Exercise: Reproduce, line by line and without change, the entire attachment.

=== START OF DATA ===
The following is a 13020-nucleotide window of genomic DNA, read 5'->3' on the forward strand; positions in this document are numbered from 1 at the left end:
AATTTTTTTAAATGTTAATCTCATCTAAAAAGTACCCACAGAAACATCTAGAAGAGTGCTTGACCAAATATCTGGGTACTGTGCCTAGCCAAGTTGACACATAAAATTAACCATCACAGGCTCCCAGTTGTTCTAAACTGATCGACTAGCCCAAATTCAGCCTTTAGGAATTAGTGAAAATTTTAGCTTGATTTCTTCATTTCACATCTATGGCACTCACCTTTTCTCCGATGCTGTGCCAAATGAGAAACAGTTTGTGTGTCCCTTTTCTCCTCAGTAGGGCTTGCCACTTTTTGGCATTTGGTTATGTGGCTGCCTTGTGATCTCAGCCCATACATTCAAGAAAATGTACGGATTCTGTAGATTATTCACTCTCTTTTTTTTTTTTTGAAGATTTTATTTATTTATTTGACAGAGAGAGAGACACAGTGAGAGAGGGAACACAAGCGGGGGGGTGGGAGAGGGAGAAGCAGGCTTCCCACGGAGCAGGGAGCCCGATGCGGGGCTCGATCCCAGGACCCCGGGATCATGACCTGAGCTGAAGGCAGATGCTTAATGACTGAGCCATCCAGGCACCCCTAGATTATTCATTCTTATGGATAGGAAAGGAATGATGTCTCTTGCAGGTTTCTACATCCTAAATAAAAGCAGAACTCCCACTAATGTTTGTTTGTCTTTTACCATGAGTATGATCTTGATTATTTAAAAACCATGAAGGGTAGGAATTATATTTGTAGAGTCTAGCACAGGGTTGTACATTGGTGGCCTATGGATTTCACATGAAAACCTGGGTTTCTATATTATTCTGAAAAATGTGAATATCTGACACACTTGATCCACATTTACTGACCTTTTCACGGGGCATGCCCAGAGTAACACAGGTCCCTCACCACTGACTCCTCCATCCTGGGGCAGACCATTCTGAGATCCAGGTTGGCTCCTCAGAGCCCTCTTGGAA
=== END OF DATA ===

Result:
The following is a 13020-nucleotide window of genomic DNA, read 5'->3' on the forward strand; positions in this document are numbered from 1 at the left end:
AATTTTTTTAAATGTTAATCTCATCTAAAAAGTACCCACAGAAACATCTAGAAGAGTGCTTGACCAAATATCTGGGTACTGTGCCTAGCCAAGTTGACACATAAAATTAACCATCACAGGCTCCCAGTTGTTCTAAACTGATCGACTAGCCCAAATTCAGCCTTTAGGAATTAGTGAAAATTTTAGCTTGATTTCTTCATTTCACATCTATGGCACTCACCTTTTCTCCGATGCTGTGCCAAATGAGAAACAGTTTGTGTGTCCCTTTTCTCCTCAGTAGGGCTTGCCACTTTTTGGCATTTGGTTATGTGGCTGCCTTGTGATCTCAGCCCATACATTCAAGAAAATGTACGGATTCTGTAGATTATTCACTCTCTTTTTTTTTTTTTGAAGATTTTATTTATTTATTTGACAGAGAGAGAGACACAGTGAGAGAGGGAACACAAGCGGGGGGGTGGGAGAGGGAGAAGCAGGCTTCCCACGGAGCAGGGAGCCCGATGCGGGGCTCGATCCCAGGACCCCGGGATCATGACCTGAGCTGAAGGCAGATGCTTAATGACTGAGCCATCCAGGCACCCCTAGATTATTCATTCTTATGGATAGGAAAGGAATGATGTCTCTTGCAGGTTTCTACATCCTAAATAAAAGCAGAACTCCCACTAATGTTTGTTTGTCTTTTACCATGAGTATGATCTTGATTATTTAAAAACCATGAAGGGTAGGAATTATATTTGTAGAGTCTAGCACAGGGTTGTACATTGGTGGCCTATGGATTTCACATGAAAACCTGGGTTTCTATATTATTCTGAAAAATGTGAATATCTGACACACTTGATCCACATTTACTGACCTTTTCACGGGGCATGCCCAGAGTAACACAGGTCCCTCACCACTGACTCCTCCATCCTGGGGCAGACCATTCTGAGATCCAGGTTGGCTCCTCAGAGCCCTCTTGGAA